I hated using any of that junk because the kids, dog, Clem and I loved being out in the yard, bare feet and all and having that chemical on the ground wasn’t a comforting feeling. I read labels, and it really didn’t make me feel any better about using it. Needless to say, I never used anything ever again, and decided that we would just pull out what we could within an area we’d inhabit and eventually they all just went away around July some time.
Enter the honey bee
In our first gardening season, our yard was the craziest place, FULL of honey bees, butterflies and hornets, gleefully working away in the beautiful day time sun. My neighbors despised the vast yellow sea of dandelions and the little hard workers that inhabited it. The buzz was one of absolute horror to those who were deathly terrified, but I have to admit, that first gardening season I had was astonishing. I had more tomatoes then I could ever imagine and ended up making an obscene amount of salsa and canned tomatoes. We had zucchini and peas and so many other beautiful goodies that year. My kids fell in love with the pea and cucumber patch, and could tell the difference between the taste of a garden tomato or carrot and a store bought one. Yes, there is a difference. Even my neighbors enjoyed the bounty of our splendor. Yes, I believe in being neighborly and spreading the wealth.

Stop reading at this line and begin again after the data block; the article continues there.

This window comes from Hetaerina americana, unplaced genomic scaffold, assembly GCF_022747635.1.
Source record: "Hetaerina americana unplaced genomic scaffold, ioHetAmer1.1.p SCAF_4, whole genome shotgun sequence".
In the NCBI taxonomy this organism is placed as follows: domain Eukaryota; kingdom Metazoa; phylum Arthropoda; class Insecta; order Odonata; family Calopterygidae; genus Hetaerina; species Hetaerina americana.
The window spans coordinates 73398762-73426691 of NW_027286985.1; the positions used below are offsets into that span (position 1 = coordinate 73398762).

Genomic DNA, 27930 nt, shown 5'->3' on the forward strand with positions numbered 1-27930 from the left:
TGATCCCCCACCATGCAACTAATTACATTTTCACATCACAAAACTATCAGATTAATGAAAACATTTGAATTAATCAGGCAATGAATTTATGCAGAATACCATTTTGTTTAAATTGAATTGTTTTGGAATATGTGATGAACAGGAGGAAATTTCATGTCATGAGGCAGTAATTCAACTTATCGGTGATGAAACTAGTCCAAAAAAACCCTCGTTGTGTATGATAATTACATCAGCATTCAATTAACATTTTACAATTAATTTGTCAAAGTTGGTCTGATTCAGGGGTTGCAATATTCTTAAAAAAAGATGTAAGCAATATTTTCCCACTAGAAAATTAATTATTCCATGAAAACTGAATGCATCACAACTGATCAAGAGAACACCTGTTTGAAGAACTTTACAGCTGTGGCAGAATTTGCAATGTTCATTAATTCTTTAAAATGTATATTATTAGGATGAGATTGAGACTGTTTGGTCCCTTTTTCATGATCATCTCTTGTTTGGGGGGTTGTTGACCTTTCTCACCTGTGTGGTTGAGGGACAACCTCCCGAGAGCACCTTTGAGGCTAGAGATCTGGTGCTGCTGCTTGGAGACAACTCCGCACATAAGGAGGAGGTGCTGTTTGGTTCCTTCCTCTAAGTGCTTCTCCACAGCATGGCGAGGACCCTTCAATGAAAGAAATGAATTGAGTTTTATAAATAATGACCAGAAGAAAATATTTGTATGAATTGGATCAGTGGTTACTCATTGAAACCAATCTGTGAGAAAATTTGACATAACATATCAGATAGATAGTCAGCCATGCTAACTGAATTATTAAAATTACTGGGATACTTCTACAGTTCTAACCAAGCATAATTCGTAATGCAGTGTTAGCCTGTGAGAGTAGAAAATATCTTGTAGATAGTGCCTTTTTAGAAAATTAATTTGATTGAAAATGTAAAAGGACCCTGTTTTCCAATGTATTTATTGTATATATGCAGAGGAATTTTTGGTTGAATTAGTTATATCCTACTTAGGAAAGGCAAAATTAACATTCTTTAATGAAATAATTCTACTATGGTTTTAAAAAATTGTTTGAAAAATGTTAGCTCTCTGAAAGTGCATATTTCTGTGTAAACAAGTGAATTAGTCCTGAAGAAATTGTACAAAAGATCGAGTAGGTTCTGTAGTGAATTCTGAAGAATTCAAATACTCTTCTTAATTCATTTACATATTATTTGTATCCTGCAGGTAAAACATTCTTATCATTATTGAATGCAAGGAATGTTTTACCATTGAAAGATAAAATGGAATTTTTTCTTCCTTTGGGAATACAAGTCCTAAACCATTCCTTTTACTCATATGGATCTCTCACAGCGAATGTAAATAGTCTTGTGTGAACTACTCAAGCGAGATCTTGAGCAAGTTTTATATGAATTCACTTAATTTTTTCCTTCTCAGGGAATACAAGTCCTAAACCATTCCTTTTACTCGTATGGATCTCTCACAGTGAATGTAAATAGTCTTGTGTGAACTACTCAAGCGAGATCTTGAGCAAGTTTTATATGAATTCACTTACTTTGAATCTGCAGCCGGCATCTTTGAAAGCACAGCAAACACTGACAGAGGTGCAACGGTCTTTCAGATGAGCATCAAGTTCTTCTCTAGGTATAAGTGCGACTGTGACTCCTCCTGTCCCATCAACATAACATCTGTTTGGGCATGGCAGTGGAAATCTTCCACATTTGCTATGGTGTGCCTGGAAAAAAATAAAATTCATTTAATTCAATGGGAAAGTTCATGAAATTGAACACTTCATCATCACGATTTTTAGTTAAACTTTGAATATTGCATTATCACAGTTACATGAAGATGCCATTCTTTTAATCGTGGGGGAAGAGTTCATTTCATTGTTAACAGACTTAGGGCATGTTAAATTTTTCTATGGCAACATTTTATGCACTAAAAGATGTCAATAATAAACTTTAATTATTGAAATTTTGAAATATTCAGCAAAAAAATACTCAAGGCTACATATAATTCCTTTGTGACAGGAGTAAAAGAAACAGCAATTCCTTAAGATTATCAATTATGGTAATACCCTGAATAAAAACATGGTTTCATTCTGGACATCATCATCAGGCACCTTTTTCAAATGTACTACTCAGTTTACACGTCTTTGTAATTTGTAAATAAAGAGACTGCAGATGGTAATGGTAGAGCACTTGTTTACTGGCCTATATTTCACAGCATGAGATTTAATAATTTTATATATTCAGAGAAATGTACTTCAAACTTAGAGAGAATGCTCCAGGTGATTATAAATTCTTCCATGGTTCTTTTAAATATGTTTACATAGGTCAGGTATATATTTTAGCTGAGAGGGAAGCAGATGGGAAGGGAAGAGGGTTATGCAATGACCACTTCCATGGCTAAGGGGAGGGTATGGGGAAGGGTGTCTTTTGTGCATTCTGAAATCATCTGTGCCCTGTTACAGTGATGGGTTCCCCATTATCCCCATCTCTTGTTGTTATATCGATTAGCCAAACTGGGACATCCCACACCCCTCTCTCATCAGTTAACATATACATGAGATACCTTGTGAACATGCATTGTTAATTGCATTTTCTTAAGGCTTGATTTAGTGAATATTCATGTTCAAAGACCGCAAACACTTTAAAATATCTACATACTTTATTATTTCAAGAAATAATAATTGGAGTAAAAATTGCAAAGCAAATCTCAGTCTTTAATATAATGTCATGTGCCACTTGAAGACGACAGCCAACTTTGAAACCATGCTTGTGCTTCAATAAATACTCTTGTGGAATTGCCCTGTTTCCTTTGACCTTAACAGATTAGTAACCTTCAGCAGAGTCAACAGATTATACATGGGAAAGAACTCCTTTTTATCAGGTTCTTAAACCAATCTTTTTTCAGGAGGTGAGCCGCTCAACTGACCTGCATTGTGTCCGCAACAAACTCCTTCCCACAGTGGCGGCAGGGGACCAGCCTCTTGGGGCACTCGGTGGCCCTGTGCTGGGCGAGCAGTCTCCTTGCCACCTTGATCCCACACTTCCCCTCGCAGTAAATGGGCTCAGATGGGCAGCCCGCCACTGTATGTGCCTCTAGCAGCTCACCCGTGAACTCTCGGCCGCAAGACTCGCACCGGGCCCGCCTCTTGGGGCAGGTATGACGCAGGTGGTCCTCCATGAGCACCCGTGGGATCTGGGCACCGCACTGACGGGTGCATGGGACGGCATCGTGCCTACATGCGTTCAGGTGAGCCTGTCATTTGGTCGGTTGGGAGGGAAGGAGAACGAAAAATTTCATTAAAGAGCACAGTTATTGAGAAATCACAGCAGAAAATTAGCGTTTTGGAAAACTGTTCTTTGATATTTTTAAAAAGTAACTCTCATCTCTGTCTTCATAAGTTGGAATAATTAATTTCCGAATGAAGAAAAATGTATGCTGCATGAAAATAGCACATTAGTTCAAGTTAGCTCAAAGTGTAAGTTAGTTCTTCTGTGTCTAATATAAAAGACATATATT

Each year I kept planting and growing and trying new and exciting things. We all looked forward to the bounty of fall and pouted over the return to store bought produce when the fresh stuff ran out. As my years of gardening went on, we had some decent yields, but I started to notice after a couple of years, that I was getting much less despite adding the fresh manure and doing all the proper gardening maintenance.